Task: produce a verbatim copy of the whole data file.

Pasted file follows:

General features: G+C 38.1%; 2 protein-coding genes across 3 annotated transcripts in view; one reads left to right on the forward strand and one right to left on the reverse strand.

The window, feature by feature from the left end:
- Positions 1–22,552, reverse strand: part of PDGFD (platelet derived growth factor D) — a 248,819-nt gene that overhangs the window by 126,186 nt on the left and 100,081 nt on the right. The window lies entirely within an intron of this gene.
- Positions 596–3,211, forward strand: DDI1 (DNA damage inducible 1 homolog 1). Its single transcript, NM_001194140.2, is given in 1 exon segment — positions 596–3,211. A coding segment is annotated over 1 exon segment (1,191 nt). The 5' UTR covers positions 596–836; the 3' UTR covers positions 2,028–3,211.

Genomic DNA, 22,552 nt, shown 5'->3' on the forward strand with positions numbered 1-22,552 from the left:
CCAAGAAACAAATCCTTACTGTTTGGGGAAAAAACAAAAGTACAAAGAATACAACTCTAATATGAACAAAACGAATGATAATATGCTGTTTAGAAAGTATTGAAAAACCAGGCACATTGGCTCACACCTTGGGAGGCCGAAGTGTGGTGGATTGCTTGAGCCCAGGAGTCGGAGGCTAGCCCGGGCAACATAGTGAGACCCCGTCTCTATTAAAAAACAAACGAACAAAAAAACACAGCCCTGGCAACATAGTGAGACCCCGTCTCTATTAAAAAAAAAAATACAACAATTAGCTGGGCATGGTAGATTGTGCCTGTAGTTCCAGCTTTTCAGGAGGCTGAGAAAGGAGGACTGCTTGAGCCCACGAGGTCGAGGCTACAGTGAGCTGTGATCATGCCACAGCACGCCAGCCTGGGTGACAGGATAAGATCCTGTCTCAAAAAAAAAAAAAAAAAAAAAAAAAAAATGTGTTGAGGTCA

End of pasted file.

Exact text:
General features: G+C 38.1%; 2 protein-coding genes across 3 annotated transcripts in view; one reads left to right on the forward strand and one right to left on the reverse strand.

The window, feature by feature from the left end:
- Positions 1–22,552, reverse strand: part of PDGFD (platelet derived growth factor D) — a 248,819-nt gene that overhangs the window by 126,186 nt on the left and 100,081 nt on the right. The window lies entirely within an intron of this gene.
- Positions 596–3,211, forward strand: DDI1 (DNA damage inducible 1 homolog 1). Its single transcript, NM_001194140.2, is given in 1 exon segment — positions 596–3,211. A coding segment is annotated over 1 exon segment (1,191 nt). The 5' UTR covers positions 596–836; the 3' UTR covers positions 2,028–3,211.

Genomic DNA, 22,552 nt, shown 5'->3' on the forward strand with positions numbered 1-22,552 from the left:
CCAAGAAACAAATCCTTACTGTTTGGGGAAAAAACAAAAGTACAAAGAATACAACTCTAATATGAACAAAACGAATGATAATATGCTGTTTAGAAAGTATTGAAAAACCAGGCACATTGGCTCACACCTTGGGAGGCCGAAGTGTGGTGGATTGCTTGAGCCCAGGAGTCGGAGGCTAGCCCGGGCAACATAGTGAGACCCCGTCTCTATTAAAAAACAAACGAACAAAAAAACACAGCCCTGGCAACATAGTGAGACCCCGTCTCTATTAAAAAAAAAAATACAACAATTAGCTGGGCATGGTAGATTGTGCCTGTAGTTCCAGCTTTTCAGGAGGCTGAGAAAGGAGGACTGCTTGAGCCCACGAGGTCGAGGCTACAGTGAGCTGTGATCATGCCACAGCACGCCAGCCTGGGTGACAGGATAAGATCCTGTCTCAAAAAAAAAAAAAAAAAAAAAAAAAAAATGTGTTGAGGTCA